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11:28 PM on 02.02.2009

A quick tribute to the Badass of the Month

A song, the tune taken from Lynyrd Skynyrd's "The Ballad of Curtis Lowe"

Well I used to walk the aisles searching for the next big game
some simple flavor of the week that all was similar to play
but then one day i came upon the legendary man we know
as the finest player across the land, his name is Sanshiro

Segata was an Asian with hair as black as night
If Sega Saturn you did not Shiro then he would set you right
He could make grown men explode with just a flick of his wrist
So If you refused his advice you would no longer exist

Play me a game Segata, Sanshiro
From NiGHTS to Burning Rangers, only classics you did know
Sony and Nintendo fans, those people took their risk
but Segata's Saturn was the finest system to ever spin a disc

He guided me swiftly to the Sega side
He showed me such a heaven I thought that I had died
As I bought my game he left my side, but there he left to me
A world of games to last
Untill the end of eternity

Play me a game Segata, Sanshiro
From NiGHTS to Burning Rangers, only classics you did know
Sony and Nintendo fans, those people took their risk
cause Segata's Saturn was the finest system to ever spin a disc


On the day segata died, oh it was one dark day
They lauched at missile at Service Games, and who could save the day
Segata jumped from up above and caught the missile's way
Took it into outer space, but oh the price he had to pay

Play me a game Segata, Sanshiro
I know you're up above us guiding our controls
Even though time marches on your legend still rings true
Cause Segata youre the only player who could ever save us fools   read

8:56 PM on 07.10.2008

A Cast of Thousands: NiGHTS

Have you ever had to wait for the better part of a decade to play a game? I have. Back in my early days, I was the proud player of both a SNES and a Genesis. However, there was a problem. Whenever I played the Sega, I would get a twitch. Never happened with the SNES, but happened no matter what game when I held the 3-buttoned controller.

Therefore, I was banned from Segaland. My grandparents gave my Genesis away, and then proceeded to block me off from the Saturn. I had a SNES (and then added a N64), so normally it would be just fine. However, perusing the magazine rack for video game mags, I decided to get the newest issue of Tips & Tricks for it's strategy guide of Mario 64 so I could look it over while waiting the long wait until christmas.

I read that over and over and over again. but soon that just started to make the anticipation even more unbearable. So I decided to look at the other cover feature, which was a guide for a game I couldn't play due to it's Saturn-exclusivity. That strategy guide was for NiGHTs into Dreams, a great game that some may consider the crown jewel of Sonic Team's achievements. It wasn't an extensive guide, but what info was there sparked off an immense interest in the game that I never got rid of.

I proceeded to, over the proceeding years, beg and plead for a Saturn to no effect. They weren't sure I had outgrown my Sega-based illness, and therefore weren't going to spend the money on a system they weren't sure my body could handle.

The years go by, and the Dreamcast comes out. I have some games to trade into Babbages, but I was too young to have my own ID card. Therefore, whoever was with me had to trade them in for me. In this, I saw my oppertunity to put the new plan into motion. While they were figuring everything out at the counter, I slinked off to the demo Kiosk and played a good half-hour of Sonic Adventure and NFL2k.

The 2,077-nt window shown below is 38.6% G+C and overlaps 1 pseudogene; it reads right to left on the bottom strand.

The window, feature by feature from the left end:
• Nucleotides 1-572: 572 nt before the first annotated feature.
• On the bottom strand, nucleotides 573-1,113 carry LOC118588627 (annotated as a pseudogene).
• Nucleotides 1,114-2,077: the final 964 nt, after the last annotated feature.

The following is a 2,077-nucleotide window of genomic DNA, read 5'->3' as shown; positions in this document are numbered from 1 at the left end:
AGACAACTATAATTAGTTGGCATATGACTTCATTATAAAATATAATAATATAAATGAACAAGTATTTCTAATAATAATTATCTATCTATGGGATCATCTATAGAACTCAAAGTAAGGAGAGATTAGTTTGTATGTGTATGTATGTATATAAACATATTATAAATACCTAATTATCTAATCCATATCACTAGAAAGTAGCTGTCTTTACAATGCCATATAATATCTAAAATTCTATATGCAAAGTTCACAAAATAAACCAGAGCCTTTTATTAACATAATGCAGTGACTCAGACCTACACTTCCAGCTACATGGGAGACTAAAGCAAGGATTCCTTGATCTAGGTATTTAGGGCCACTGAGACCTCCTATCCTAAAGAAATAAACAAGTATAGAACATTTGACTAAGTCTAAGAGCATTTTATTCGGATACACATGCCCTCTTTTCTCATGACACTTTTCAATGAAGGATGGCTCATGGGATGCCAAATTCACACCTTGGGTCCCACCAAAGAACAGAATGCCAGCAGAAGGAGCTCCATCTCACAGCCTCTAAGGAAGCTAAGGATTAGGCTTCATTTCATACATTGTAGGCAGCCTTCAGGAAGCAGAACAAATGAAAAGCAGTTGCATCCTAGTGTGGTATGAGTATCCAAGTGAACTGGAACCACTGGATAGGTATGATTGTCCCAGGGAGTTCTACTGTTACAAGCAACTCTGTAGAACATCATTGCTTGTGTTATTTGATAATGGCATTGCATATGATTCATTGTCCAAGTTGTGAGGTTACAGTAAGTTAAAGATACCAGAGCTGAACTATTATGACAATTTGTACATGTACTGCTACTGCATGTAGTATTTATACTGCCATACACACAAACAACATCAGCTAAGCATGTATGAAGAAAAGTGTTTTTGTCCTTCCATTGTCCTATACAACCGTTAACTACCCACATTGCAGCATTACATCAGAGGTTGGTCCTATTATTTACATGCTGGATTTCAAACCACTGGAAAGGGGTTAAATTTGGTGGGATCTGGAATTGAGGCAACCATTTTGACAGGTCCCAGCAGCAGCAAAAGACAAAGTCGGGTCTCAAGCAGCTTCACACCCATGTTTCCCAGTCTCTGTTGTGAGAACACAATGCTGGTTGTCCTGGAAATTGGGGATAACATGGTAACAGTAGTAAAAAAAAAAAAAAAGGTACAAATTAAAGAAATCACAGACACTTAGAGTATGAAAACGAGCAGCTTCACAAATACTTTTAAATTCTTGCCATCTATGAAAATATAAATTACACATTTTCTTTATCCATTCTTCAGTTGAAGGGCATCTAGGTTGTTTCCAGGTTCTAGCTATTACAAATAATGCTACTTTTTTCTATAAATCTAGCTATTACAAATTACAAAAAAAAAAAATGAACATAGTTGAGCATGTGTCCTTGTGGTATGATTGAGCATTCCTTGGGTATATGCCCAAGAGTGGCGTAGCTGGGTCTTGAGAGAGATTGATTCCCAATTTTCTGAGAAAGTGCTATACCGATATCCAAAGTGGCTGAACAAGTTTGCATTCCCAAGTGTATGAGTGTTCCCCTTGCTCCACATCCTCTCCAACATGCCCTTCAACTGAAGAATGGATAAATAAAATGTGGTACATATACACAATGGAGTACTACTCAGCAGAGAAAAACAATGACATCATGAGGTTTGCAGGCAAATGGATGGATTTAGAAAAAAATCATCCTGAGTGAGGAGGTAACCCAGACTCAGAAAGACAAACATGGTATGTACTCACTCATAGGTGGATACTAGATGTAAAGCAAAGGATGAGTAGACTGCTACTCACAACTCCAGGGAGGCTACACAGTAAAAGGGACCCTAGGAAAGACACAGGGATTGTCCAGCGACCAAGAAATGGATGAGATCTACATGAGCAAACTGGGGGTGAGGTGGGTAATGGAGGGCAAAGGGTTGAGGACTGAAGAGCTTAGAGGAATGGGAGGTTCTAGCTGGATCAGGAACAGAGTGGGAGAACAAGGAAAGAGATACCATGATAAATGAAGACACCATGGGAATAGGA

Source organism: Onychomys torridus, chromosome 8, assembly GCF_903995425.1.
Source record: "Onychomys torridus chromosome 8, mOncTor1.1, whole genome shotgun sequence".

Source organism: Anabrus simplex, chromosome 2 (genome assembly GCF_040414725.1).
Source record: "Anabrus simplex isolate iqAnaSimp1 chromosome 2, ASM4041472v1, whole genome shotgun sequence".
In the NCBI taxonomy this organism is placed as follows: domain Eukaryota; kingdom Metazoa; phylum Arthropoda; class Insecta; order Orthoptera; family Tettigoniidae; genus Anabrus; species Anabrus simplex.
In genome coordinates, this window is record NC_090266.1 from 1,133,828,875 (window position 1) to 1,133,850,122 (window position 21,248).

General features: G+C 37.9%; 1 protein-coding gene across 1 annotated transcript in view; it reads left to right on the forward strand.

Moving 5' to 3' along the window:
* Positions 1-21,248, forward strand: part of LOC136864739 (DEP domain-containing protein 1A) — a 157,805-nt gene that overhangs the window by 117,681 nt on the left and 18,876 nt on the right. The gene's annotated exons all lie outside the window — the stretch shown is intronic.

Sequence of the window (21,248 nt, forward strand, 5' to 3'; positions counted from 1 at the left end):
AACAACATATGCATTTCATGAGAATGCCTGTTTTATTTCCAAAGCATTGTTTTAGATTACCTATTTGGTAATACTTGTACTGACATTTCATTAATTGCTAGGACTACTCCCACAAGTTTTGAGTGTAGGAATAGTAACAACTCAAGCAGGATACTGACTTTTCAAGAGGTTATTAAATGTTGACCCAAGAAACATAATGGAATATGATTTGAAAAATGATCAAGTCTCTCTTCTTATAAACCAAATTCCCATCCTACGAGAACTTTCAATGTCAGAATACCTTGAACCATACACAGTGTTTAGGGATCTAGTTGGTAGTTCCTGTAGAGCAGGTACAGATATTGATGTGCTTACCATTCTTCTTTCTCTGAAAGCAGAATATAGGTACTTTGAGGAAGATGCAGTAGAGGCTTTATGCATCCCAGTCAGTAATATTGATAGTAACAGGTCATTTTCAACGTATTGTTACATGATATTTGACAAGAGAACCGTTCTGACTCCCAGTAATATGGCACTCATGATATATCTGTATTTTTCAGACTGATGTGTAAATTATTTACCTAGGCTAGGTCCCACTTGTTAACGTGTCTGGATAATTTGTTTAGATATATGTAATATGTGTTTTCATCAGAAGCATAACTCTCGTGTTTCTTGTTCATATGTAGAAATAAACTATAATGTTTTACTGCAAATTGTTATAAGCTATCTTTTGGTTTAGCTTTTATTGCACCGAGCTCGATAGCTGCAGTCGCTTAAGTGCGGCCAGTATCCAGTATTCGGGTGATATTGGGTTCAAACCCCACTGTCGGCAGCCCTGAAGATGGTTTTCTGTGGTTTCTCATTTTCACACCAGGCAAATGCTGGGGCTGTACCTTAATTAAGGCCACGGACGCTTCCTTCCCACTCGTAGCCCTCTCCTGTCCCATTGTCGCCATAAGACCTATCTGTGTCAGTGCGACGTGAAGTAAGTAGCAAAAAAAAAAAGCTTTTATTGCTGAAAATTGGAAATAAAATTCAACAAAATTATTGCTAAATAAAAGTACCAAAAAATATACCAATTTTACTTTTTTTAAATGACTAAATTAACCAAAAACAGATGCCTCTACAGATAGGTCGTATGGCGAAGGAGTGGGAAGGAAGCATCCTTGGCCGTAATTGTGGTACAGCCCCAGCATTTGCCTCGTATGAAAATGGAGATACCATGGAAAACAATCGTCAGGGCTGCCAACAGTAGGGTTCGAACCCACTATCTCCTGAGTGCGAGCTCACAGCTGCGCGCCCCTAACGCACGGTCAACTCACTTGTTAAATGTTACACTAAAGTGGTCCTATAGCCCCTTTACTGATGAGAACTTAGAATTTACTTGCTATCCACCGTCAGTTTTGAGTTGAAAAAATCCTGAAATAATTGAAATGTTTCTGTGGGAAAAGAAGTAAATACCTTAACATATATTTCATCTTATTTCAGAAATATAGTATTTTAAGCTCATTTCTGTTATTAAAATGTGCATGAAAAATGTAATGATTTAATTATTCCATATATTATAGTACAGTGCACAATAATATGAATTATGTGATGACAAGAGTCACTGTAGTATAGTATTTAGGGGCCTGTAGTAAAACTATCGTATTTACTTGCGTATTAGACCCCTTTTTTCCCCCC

When they finally got everything straightened away, they came over and got me, I got some games, and we went home. On the way home, I mentioned how I had played a somewhat nice amount of time on a Sega and had no side effects. They had already got me my big present for that year, a PSX, so I knew not to try for one then. This gave me time to build it up. over the next few months, I started dropping more and more aggressive hints until I reached an agreement in August where we would rent a Dreamcast and test it out. If it went well, I could get one at Christmas.

Needless to say, in that year's December, I was casting my dreams. I had broken through that wall, so I figured I'd set the next part into motion. I played that system for hours on end for days on end with no problems, and made sure to make that fact known amongst my grandparents. After a while, I started to campaign for a Saturn. This is where the second problem came in. They didn't trust the internet for shopping purposes, and Saturns weren't exactly plentiful in Wal-Mart in 2001.

So the gears once again grinded to a halt, and my plan had failed. I put that on the backburner and focused on enjoying the Dreamcast, which wasn't exactly a hard feat. Then, browsing the world wide web, I came upon information of an old anime Sonic movie. Being the huge Sonic fanby I was/am, I decided I needed that, and I needed it hard. I went to every movie place i could find, and none of them had a tape (or a DVD, though we didn't have a DVD player yet so that didn't matter) of it. Upon relaying this to my grandmother, after some negotiation/arguing, I was allowed to buy one off

Soon after, the tape arrived, and I had convinced my grandmother that internet commerce wasn't such a bad deal. A few months later, I came across that old magazine. Remembering the problems that had prevented me from owning the Saturn, I realized they were all gone. I saved up my money, and, in November 2003, I had finally achieved a Sega Saturn, and a day later, I finally had the game that haunted my dreams for the better part of a year, NiGHTs into Dreams. I tore open the box when it came, and was all set to plop it into my newest Sega when my grandmother so kindly reminded me of my homeworkian duties.